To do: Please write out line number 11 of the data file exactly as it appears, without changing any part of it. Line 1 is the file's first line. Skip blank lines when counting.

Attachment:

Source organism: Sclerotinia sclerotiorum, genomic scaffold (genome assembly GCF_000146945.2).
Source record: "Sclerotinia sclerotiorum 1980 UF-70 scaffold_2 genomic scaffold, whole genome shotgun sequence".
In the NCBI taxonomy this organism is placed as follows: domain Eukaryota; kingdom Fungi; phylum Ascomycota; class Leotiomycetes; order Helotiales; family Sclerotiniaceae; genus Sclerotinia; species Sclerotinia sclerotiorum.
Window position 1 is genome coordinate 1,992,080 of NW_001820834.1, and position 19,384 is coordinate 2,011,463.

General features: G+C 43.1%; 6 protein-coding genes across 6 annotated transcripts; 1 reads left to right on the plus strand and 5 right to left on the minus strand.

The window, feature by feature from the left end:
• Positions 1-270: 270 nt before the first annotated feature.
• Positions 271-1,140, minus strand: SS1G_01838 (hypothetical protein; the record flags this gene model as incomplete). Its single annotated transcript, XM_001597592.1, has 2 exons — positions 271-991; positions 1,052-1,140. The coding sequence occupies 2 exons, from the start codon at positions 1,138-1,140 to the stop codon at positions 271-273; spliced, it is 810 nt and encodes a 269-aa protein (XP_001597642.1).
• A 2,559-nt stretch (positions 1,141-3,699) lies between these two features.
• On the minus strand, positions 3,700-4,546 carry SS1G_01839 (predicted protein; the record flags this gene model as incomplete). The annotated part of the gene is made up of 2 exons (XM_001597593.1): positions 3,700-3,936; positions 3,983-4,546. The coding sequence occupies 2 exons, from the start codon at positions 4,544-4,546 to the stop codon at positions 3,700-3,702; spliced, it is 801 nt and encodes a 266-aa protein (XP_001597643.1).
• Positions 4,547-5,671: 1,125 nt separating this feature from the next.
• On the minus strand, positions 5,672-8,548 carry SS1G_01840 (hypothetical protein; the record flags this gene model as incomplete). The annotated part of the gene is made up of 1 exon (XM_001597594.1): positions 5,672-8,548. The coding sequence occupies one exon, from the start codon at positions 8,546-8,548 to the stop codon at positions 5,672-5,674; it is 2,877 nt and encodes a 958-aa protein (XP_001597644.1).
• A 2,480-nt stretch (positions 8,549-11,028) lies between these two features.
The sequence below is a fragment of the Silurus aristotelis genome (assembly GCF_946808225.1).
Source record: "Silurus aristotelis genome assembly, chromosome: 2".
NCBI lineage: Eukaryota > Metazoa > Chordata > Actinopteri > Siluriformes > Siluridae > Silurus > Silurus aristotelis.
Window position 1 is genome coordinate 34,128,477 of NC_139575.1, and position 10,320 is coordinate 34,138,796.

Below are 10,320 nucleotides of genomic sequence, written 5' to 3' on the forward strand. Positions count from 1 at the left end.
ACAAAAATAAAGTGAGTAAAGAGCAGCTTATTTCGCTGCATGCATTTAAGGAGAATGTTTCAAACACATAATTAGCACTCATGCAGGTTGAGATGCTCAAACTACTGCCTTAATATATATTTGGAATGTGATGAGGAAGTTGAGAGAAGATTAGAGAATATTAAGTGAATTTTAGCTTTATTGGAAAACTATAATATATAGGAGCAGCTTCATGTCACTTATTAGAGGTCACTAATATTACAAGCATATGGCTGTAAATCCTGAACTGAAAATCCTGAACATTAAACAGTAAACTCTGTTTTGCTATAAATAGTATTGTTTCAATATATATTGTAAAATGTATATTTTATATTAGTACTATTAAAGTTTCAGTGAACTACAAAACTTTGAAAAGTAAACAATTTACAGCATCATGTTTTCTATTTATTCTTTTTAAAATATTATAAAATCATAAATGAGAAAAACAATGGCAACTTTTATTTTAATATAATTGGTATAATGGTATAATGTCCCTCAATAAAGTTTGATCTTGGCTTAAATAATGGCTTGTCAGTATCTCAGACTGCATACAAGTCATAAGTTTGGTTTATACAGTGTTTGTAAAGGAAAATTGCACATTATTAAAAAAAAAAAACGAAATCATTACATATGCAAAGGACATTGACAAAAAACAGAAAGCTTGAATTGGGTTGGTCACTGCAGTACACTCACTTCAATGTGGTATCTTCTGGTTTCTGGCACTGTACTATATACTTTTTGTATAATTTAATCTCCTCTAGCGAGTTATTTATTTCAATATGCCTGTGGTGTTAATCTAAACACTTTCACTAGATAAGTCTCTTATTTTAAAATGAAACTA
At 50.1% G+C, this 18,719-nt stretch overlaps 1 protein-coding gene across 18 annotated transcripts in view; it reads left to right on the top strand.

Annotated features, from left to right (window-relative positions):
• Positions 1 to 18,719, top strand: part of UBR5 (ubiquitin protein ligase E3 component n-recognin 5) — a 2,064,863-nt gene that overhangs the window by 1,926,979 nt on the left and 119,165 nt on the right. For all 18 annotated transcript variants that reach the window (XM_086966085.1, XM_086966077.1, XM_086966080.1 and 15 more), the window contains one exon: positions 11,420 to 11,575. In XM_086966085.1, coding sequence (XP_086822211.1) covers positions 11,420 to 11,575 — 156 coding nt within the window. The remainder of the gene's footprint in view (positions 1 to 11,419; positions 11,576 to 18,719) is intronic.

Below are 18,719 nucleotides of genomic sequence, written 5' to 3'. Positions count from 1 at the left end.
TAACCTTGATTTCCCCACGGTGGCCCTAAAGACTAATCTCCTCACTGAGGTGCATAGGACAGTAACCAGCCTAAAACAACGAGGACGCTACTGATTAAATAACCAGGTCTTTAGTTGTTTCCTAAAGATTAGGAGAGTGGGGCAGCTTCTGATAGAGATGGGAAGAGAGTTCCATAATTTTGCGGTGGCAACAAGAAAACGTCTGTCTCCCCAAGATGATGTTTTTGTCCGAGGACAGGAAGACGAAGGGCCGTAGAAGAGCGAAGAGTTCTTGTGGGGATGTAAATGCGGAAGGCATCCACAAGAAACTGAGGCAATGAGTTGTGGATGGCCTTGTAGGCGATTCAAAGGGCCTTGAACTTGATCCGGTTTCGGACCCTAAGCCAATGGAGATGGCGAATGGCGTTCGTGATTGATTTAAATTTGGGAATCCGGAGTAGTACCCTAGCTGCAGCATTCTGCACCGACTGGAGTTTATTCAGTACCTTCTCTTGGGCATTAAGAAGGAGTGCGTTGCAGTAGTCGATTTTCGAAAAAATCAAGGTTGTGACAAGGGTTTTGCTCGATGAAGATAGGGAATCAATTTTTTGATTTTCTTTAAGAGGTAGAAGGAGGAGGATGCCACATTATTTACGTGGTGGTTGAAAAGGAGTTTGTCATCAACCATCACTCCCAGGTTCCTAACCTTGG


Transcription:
• Positions 4,547-5,671: 1,125 nt separating this feature from the next.